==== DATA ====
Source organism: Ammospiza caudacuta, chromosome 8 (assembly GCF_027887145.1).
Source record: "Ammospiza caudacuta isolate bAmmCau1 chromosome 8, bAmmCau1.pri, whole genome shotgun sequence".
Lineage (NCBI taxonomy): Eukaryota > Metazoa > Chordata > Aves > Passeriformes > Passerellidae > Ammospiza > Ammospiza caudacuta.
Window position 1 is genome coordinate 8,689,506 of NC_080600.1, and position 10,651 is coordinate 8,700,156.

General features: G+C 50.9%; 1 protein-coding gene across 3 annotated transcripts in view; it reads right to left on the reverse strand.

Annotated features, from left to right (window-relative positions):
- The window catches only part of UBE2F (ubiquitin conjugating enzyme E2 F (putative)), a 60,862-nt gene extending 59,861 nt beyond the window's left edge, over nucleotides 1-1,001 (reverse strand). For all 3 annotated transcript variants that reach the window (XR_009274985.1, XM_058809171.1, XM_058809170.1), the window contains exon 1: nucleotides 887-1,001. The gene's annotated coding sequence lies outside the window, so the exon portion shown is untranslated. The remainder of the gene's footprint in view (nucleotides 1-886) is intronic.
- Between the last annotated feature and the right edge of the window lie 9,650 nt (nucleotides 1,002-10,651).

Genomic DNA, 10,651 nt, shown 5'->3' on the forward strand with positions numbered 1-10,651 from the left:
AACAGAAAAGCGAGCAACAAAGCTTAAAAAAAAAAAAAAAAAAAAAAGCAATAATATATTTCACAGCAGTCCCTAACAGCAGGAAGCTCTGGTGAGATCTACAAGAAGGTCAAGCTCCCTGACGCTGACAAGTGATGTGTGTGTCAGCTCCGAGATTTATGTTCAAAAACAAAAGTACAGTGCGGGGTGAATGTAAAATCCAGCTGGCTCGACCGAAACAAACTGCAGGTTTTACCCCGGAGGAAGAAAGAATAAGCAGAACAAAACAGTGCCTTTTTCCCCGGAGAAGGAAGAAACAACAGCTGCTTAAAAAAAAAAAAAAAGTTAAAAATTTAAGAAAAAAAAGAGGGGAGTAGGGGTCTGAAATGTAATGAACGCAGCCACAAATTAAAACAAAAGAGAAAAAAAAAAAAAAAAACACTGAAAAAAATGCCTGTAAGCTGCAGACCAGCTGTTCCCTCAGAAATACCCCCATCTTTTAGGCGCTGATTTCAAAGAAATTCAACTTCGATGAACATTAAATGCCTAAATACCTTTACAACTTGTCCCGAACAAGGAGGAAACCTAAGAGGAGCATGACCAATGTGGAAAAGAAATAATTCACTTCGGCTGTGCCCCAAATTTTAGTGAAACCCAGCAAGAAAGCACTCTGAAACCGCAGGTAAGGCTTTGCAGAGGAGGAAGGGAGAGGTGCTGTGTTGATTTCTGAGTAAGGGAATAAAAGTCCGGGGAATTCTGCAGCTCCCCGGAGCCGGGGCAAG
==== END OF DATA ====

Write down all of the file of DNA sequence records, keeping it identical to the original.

Source organism: Ammospiza caudacuta, chromosome 8 (assembly GCF_027887145.1).
Source record: "Ammospiza caudacuta isolate bAmmCau1 chromosome 8, bAmmCau1.pri, whole genome shotgun sequence".
Lineage (NCBI taxonomy): Eukaryota > Metazoa > Chordata > Aves > Passeriformes > Passerellidae > Ammospiza > Ammospiza caudacuta.
Window position 1 is genome coordinate 8,689,506 of NC_080600.1, and position 10,651 is coordinate 8,700,156.

General features: G+C 50.9%; 1 protein-coding gene across 3 annotated transcripts in view; it reads right to left on the reverse strand.

Annotated features, from left to right (window-relative positions):
- The window catches only part of UBE2F (ubiquitin conjugating enzyme E2 F (putative)), a 60,862-nt gene extending 59,861 nt beyond the window's left edge, over nucleotides 1-1,001 (reverse strand). For all 3 annotated transcript variants that reach the window (XR_009274985.1, XM_058809171.1, XM_058809170.1), the window contains exon 1: nucleotides 887-1,001. The gene's annotated coding sequence lies outside the window, so the exon portion shown is untranslated. The remainder of the gene's footprint in view (nucleotides 1-886) is intronic.
- Between the last annotated feature and the right edge of the window lie 9,650 nt (nucleotides 1,002-10,651).

Genomic DNA, 10,651 nt, shown 5'->3' on the forward strand with positions numbered 1-10,651 from the left:
AACAGAAAAGCGAGCAACAAAGCTTAAAAAAAAAAAAAAAAAAAAAAGCAATAATATATTTCACAGCAGTCCCTAACAGCAGGAAGCTCTGGTGAGATCTACAAGAAGGTCAAGCTCCCTGACGCTGACAAGTGATGTGTGTGTCAGCTCCGAGATTTATGTTCAAAAACAAAAGTACAGTGCGGGGTGAATGTAAAATCCAGCTGGCTCGACCGAAACAAACTGCAGGTTTTACCCCGGAGGAAGAAAGAATAAGCAGAACAAAACAGTGCCTTTTTCCCCGGAGAAGGAAGAAACAACAGCTGCTTAAAAAAAAAAAAAAAGTTAAAAATTTAAGAAAAAAAAGAGGGGAGTAGGGGTCTGAAATGTAATGAACGCAGCCACAAATTAAAACAAAAGAGAAAAAAAAAAAAAAAAACACTGAAAAAAATGCCTGTAAGCTGCAGACCAGCTGTTCCCTCAGAAATACCCCCATCTTTTAGGCGCTGATTTCAAAGAAATTCAACTTCGATGAACATTAAATGCCTAAATACCTTTACAACTTGTCCCGAACAAGGAGGAAACCTAAGAGGAGCATGACCAATGTGGAAAAGAAATAATTCACTTCGGCTGTGCCCCAAATTTTAGTGAAACCCAGCAAGAAAGCACTCTGAAACCGCAGGTAAGGCTTTGCAGAGGAGGAAGGGAGAGGTGCTGTGTTGATTTCTGAGTAAGGGAATAAAAGTCCGGGGAATTCTGCAGCTCCCCGGAGCCGGGGCAAG